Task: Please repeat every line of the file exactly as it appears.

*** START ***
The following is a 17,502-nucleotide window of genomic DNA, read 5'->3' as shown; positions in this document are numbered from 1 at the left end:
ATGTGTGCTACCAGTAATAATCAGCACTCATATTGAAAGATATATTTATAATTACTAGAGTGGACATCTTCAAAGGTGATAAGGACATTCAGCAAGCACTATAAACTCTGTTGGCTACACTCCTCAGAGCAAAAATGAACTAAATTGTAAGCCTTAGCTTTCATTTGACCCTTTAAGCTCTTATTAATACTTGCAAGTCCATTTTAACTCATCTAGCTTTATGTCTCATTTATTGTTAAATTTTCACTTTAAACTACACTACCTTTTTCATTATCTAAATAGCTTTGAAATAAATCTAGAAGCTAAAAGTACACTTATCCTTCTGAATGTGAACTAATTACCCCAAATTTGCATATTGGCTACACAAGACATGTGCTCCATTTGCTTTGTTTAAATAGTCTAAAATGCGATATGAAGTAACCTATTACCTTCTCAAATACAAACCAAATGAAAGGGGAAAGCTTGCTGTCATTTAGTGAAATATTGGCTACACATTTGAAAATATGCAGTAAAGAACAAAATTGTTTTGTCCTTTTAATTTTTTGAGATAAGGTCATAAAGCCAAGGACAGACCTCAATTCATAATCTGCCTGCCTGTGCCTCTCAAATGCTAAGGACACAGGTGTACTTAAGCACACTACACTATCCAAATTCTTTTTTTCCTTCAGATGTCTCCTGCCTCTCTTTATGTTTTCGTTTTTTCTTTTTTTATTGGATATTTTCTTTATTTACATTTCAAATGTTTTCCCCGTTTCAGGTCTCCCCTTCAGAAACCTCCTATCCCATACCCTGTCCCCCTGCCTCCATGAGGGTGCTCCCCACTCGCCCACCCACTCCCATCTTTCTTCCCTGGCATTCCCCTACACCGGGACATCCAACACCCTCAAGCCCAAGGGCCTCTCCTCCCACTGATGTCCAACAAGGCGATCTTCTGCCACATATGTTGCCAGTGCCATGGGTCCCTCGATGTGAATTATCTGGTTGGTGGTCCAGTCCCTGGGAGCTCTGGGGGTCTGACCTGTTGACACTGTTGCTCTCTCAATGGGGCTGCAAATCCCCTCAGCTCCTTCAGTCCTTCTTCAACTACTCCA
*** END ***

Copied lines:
The following is a 17,502-nucleotide window of genomic DNA, read 5'->3' as shown; positions in this document are numbered from 1 at the left end:
ATGTGTGCTACCAGTAATAATCAGCACTCATATTGAAAGATATATTTATAATTACTAGAGTGGACATCTTCAAAGGTGATAAGGACATTCAGCAAGCACTATAAACTCTGTTGGCTACACTCCTCAGAGCAAAAATGAACTAAATTGTAAGCCTTAGCTTTCATTTGACCCTTTAAGCTCTTATTAATACTTGCAAGTCCATTTTAACTCATCTAGCTTTATGTCTCATTTATTGTTAAATTTTCACTTTAAACTACACTACCTTTTTCATTATCTAAATAGCTTTGAAATAAATCTAGAAGCTAAAAGTACACTTATCCTTCTGAATGTGAACTAATTACCCCAAATTTGCATATTGGCTACACAAGACATGTGCTCCATTTGCTTTGTTTAAATAGTCTAAAATGCGATATGAAGTAACCTATTACCTTCTCAAATACAAACCAAATGAAAGGGGAAAGCTTGCTGTCATTTAGTGAAATATTGGCTACACATTTGAAAATATGCAGTAAAGAACAAAATTGTTTTGTCCTTTTAATTTTTTGAGATAAGGTCATAAAGCCAAGGACAGACCTCAATTCATAATCTGCCTGCCTGTGCCTCTCAAATGCTAAGGACACAGGTGTACTTAAGCACACTACACTATCCAAATTCTTTTTTTCCTTCAGATGTCTCCTGCCTCTCTTTATGTTTTCGTTTTTTCTTTTTTTATTGGATATTTTCTTTATTTACATTTCAAATGTTTTCCCCGTTTCAGGTCTCCCCTTCAGAAACCTCCTATCCCATACCCTGTCCCCCTGCCTCCATGAGGGTGCTCCCCACTCGCCCACCCACTCCCATCTTTCTTCCCTGGCATTCCCCTACACCGGGACATCCAACACCCTCAAGCCCAAGGGCCTCTCCTCCCACTGATGTCCAACAAGGCGATCTTCTGCCACATATGTTGCCAGTGCCATGGGTCCCTCGATGTGAATTATCTGGTTGGTGGTCCAGTCCCTGGGAGCTCTGGGGGTCTGACCTGTTGACACTGTTGCTCTCTCAATGGGGCTGCAAATCCCCTCAGCTCCTTCAGTCCTTCTTCAACTACTCCA